American Gangster” will draw a bigger box office in one day than Malcolm X did during its whole run. why? Because America prefers and is very comfortable seeing Black Folk in the role of drug dealer, pimp, hustler, ho, etc. And that my friends is the secret of the success of Gangster rap as well.
What is going on here? How have we allowed ourselves to be bamboozled like this? Frank Lucas is not an American Entreprenuer. He was just a drug dealer plain and simple who had enough darkness in is heart and enough disregard for the sanctity of life to assist in the conspiracy to destroy a community.

Posted by: Rashaan on October 28th, 2007 at 12:00 pm

I’ve read every single blog about FRANK LUCAS posted here. I personally knew Frank Lucas as well as Nicky Barnes and quite a few others. I, myself just got out of prison in 1998 because of the Frank Lucas incident.
Frank was indeed a true innovator! He was the first to go directly to the ’source’ of the herion(Bangkok and Saigon) and brought the drugs back in the coffins of our dead soldiers. He also “sold” to the mafia….instead of them selling to him. Frank would sell to the mafia families at 33% cheaper thatn they could get the drugs. The mafia resented him for this, but after over 15 attempts on Franks life, they relented, because Frank indeed had a army of over 600 gun toting men who were willing to kill on a whim for Frank (He paid extremely well). They would bomb, shoot and kill anyone and everyone including the Italian mobsters, the Irish mobsters, the Dutch mobsters as well as other black mobsters and kingpins.Frank was not bigger than the mafia, but was richer than any and I do mean…any mafia DON at that time. When money was stolen by police from Franks house…it was later determined that over 80 million dollars was taken…just from his house. Frank has killed…over 40 people that I know of from his own hands, but I doubt if he would ever admit to killing anyone. All of us know that no matter how long ago a murder happened, tht we can be tried for it. There is no ’stature of limitations’ on murder/homicide. I know tht at one time I was making $50,000. a week just for working for Frank and another guy was making over $100,000. who was working with me.It may not seem like a lot of money now…but in 1973, $50,000. a week made me feel rich. Remember..a loaf of bread was only 20 cents. Frank …even tho he told on the police…he is considered a snitch still. The code is to keep your mouth shut…period. He should have killed the police instead of snitching on them. He is very much alive…Frank is about 73 to 77 years old now. I haven’t talked with him directly, because I’m angry about his snitching and the killing of a friend way back then (I’m not forgiving)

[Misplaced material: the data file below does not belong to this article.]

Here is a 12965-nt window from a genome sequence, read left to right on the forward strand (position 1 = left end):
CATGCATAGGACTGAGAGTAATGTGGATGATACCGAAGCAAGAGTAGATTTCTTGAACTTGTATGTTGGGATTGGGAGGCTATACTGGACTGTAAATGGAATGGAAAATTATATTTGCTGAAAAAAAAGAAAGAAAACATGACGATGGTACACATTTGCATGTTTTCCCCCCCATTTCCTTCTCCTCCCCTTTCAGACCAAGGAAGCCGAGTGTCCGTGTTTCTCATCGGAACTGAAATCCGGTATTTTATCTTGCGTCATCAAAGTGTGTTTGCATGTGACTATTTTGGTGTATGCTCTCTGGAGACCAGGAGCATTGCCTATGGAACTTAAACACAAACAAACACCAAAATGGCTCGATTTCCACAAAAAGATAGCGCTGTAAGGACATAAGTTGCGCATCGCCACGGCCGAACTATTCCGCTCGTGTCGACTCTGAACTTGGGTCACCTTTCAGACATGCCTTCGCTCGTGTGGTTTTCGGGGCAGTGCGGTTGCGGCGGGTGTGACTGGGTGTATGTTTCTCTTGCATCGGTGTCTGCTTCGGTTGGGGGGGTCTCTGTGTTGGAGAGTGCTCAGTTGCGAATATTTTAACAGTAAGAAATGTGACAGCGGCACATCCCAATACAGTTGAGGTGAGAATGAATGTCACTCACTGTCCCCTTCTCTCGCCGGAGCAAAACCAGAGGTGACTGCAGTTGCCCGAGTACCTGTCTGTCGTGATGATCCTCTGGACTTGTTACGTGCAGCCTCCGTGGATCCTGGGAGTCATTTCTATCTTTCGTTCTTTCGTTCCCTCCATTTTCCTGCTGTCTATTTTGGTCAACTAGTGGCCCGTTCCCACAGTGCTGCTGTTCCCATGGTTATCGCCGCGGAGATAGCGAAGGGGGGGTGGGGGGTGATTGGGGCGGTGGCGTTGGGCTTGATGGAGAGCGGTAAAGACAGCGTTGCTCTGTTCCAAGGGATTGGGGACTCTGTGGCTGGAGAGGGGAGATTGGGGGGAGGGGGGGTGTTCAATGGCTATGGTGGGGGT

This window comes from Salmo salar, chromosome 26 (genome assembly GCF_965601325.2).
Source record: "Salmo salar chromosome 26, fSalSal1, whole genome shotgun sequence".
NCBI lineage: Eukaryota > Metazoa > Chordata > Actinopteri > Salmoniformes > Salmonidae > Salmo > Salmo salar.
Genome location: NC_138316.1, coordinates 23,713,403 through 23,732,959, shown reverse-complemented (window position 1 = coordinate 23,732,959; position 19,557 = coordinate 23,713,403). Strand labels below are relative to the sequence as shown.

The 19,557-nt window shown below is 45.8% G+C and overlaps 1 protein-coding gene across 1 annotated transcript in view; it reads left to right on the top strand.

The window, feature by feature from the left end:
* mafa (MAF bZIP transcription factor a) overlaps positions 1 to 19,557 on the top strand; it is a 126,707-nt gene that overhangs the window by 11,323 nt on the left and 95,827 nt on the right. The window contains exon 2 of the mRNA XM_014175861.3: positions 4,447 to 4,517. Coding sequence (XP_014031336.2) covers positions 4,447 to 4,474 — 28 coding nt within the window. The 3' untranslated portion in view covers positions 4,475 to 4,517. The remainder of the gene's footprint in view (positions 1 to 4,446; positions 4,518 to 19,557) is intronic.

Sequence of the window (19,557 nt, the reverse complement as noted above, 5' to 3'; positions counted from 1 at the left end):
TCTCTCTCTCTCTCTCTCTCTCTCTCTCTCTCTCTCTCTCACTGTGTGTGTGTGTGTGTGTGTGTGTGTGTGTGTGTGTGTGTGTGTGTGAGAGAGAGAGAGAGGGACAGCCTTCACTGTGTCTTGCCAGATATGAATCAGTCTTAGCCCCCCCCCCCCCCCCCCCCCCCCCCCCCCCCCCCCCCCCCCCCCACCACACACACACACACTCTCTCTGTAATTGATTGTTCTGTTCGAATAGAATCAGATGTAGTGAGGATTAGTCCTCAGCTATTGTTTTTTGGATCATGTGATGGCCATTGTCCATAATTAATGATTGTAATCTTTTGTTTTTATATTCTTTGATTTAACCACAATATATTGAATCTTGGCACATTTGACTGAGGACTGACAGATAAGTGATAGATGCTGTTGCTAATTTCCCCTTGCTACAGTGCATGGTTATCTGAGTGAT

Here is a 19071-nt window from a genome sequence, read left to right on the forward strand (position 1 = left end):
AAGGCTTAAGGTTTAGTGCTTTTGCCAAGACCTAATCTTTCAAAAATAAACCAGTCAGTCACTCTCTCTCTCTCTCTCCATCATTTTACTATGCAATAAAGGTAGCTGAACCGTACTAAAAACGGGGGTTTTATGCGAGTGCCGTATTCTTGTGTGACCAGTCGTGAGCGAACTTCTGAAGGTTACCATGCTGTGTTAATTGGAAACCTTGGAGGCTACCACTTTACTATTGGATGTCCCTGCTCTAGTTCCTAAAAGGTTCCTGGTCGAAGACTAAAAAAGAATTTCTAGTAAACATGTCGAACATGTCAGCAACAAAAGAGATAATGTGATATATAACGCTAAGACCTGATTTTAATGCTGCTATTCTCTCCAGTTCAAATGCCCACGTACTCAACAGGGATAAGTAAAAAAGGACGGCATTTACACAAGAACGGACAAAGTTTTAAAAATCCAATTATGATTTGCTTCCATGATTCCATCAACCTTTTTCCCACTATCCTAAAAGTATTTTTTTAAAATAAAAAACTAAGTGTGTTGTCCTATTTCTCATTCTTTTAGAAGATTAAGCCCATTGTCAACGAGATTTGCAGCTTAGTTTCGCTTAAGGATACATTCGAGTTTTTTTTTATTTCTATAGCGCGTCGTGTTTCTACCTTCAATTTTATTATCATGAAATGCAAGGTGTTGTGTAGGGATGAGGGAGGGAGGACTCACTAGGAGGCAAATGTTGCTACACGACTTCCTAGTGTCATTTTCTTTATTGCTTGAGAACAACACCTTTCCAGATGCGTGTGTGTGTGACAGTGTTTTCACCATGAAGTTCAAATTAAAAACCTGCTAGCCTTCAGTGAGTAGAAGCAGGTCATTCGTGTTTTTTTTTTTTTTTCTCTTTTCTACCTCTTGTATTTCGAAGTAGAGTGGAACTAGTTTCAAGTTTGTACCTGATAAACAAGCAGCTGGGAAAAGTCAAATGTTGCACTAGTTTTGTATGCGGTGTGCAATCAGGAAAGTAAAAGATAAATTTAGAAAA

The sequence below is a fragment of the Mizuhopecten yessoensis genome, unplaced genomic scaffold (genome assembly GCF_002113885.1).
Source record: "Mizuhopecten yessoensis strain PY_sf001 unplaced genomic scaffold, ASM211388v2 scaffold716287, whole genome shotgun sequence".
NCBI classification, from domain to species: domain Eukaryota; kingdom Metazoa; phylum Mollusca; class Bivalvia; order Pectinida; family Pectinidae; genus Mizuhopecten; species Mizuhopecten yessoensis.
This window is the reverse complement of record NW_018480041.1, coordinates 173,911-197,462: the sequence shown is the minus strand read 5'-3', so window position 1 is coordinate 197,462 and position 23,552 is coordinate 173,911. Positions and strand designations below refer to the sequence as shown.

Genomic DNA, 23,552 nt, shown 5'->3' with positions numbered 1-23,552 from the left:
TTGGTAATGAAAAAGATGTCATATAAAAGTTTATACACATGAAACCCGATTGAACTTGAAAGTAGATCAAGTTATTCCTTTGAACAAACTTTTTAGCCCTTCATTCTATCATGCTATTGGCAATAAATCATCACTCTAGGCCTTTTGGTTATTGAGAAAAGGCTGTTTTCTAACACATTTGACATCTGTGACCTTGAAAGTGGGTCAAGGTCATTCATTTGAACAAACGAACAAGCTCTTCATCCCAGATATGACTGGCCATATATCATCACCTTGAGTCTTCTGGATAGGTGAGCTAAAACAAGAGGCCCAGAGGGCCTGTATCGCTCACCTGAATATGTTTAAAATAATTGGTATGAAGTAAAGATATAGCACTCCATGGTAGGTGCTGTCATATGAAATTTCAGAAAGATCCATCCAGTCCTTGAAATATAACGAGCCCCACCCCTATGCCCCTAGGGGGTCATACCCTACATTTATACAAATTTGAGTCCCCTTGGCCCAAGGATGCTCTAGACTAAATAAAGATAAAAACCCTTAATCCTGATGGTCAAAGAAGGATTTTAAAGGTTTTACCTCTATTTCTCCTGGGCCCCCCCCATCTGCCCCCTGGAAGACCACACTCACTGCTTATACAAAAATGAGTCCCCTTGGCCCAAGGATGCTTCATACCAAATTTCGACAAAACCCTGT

Posted by: REAL DEAL on October 31st, 2007 at 4:56 pm

One thing I’m disappointed about is, they don’t talk about his relationship with Billie Mays (Willie Mays daughter). She was the most sought after woman in that time. He apparently stole her away from Walt “Clyde” Frazier. I’ve tried to find pictures of her but can’t seem to locate any. If anyone does please post the link.
Posted by: D-Nice on November 1st, 2007 at 12:55 pm

UPDATE: Here is another look at separating fact from fiction.

The film itself is based on an article written in New York Magazine several years ago…it’s definitely worth the read. (BTW, I love the fact how he remarks he hates ‘ghetto culture’ nowadays such as the Wu-Tang Clan, yet a member of the group is an actor in the movie).

Here is a more recent interview, where Frank and Nicky Barnes sit down for the first time since his arrest.